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I have to admit that when Is saw that the latest mini-trend for this fall's television season was modern takes on fairy tales, I rolled my eyes (check out Alan Sepinwall's review here). Of course, it's a move that makes perfect sense from a writing (and studio) perspective. Audiences gravitate toward the familiar (just look at the number of retreads at your local movie theater), and this is some a whole mess of familiar sitting fat and happy in the public domain. Storylines are populated with easy-to-grasp heroes and villains, stakes are life-and-death and usually we get a happy ending (or at least we did once Disney had their way with the Brothers Grimm). What could be better?
Film music composers are so often the most expendable element of a given project, it seems. They come, they go, and typically, someone is brought on very late in the game when we thought another composer was on the case.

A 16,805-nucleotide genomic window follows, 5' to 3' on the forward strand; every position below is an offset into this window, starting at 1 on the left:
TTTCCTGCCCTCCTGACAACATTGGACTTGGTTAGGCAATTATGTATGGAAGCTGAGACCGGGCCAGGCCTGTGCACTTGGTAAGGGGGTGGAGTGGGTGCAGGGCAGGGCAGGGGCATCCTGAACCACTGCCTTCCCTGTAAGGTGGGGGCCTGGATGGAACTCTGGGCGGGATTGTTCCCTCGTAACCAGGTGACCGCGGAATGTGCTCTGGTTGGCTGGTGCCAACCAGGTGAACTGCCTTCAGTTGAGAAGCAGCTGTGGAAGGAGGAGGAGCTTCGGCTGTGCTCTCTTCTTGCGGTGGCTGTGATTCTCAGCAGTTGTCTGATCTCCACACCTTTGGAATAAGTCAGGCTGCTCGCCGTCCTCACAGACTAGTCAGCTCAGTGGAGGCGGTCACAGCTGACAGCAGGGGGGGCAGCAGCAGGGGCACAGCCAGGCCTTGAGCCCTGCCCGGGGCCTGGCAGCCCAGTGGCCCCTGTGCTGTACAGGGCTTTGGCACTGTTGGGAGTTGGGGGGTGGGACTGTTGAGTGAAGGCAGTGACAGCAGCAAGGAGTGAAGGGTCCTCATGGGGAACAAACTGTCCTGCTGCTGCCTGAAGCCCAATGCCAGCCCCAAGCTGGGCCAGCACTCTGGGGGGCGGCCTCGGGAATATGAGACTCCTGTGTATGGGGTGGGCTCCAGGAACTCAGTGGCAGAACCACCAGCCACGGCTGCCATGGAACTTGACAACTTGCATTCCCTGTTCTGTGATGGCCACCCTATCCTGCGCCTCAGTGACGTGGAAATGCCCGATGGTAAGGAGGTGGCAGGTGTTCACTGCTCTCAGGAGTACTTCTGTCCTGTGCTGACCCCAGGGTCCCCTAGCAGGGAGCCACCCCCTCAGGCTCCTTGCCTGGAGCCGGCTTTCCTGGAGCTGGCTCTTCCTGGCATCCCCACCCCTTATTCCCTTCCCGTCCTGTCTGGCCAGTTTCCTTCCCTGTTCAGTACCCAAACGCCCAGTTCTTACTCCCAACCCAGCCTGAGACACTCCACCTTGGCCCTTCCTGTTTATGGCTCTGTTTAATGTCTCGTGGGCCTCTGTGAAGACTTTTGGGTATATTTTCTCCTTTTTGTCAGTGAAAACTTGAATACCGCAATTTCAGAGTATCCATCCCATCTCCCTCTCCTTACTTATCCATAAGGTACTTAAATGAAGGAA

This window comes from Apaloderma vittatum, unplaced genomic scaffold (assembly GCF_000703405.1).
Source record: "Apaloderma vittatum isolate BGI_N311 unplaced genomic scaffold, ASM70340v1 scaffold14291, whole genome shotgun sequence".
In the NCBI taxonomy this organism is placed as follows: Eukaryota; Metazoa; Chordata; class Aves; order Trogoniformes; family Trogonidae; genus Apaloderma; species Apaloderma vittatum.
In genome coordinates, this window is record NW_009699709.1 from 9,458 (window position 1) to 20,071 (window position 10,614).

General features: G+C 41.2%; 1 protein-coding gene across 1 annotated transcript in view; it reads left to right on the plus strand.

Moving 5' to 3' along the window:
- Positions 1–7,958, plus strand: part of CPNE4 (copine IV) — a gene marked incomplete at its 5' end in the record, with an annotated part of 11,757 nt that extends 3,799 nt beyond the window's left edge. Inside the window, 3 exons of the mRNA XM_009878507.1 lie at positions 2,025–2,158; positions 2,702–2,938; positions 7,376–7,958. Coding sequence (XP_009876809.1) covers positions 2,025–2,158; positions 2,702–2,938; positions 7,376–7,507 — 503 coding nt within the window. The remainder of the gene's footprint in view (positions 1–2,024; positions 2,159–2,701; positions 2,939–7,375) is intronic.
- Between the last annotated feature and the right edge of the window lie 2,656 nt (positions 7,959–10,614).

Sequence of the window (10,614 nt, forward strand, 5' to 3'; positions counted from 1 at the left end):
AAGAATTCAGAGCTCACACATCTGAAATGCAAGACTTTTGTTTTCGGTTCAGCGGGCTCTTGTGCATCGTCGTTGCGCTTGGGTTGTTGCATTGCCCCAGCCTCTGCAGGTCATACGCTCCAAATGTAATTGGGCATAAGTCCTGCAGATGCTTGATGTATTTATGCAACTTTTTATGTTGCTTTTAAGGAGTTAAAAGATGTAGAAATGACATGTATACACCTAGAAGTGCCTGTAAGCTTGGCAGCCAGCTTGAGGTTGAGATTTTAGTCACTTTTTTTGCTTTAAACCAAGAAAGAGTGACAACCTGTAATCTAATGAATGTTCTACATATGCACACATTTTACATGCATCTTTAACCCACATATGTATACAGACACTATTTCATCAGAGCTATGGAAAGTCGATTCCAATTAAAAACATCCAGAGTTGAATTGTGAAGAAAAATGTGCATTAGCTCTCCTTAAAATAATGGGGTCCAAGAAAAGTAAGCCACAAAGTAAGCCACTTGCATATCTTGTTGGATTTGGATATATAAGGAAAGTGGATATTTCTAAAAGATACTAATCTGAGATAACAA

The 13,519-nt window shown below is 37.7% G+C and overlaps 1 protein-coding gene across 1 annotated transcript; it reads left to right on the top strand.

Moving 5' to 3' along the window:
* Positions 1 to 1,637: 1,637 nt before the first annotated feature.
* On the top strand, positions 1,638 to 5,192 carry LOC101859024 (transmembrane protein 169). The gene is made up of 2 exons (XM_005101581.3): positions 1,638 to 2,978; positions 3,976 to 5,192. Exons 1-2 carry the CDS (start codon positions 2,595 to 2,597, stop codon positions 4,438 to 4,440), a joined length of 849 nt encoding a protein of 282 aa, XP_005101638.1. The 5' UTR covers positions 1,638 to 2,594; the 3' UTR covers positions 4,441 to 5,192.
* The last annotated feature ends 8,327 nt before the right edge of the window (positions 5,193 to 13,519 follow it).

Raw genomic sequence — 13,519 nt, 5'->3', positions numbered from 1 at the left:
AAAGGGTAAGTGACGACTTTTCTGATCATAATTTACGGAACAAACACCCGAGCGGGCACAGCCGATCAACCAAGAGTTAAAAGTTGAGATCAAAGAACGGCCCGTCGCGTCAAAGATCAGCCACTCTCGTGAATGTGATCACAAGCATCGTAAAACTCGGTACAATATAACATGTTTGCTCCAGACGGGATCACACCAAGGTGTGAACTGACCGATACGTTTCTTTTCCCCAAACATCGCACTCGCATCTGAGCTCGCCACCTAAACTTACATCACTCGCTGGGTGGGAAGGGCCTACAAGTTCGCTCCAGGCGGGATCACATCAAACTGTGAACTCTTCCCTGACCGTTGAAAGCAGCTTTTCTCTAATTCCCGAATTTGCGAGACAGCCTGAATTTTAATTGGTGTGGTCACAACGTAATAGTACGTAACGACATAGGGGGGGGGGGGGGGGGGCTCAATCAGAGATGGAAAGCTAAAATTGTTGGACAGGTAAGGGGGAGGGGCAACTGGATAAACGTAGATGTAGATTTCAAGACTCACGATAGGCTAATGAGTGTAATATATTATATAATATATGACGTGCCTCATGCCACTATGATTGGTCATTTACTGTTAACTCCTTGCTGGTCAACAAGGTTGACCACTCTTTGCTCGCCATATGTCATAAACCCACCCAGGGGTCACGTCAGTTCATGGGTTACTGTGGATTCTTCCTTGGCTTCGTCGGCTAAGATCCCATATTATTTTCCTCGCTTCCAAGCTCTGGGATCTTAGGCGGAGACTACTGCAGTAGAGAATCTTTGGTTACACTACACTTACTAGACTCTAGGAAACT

That seems to be what's up with Stephen Daldry's "Extremely Loud and Incredibly Close," which has until now been noted as another collaboration with composer Nico Muhly ("The Reader") for Daldry. As it turns out, Alexandre Desplat - perhaps the most prolific composer in the game -- has been quietly working on the project. And his intrepid publicist just sent out a release reminding the media of this.
And it's most certainly noteworthy. Earlier in the year Desplat put out quality work in Chris Weitz's "A Better Life," a score I really think deserves some attention. Meanwhile, I've been expecting him to get a much-deserved nomination for his work in George Clooney's "The Ides of March," one of the best scores of the year.
"Oscar prospects, before anyone asks: probably nil. And yay for that."
So I commented immediately after posting my review of Steve McQueen's "Shame" following its unveiling at the Venice Film Festival, hoping to pre-emptively defuse a natural line of questioning on this site, without suggesting the film in any way fell short. Regular readers will know that I can be a bit snippy when quizzed about the future awards outlook for festival films, partly because I'm loath to think like a pundit at a world-cinema carnival, and partly because there are often too many unknowns for such speculation to be at all meaningful: critical approval only counts for so much with films with no distributor and no proven real-world audience.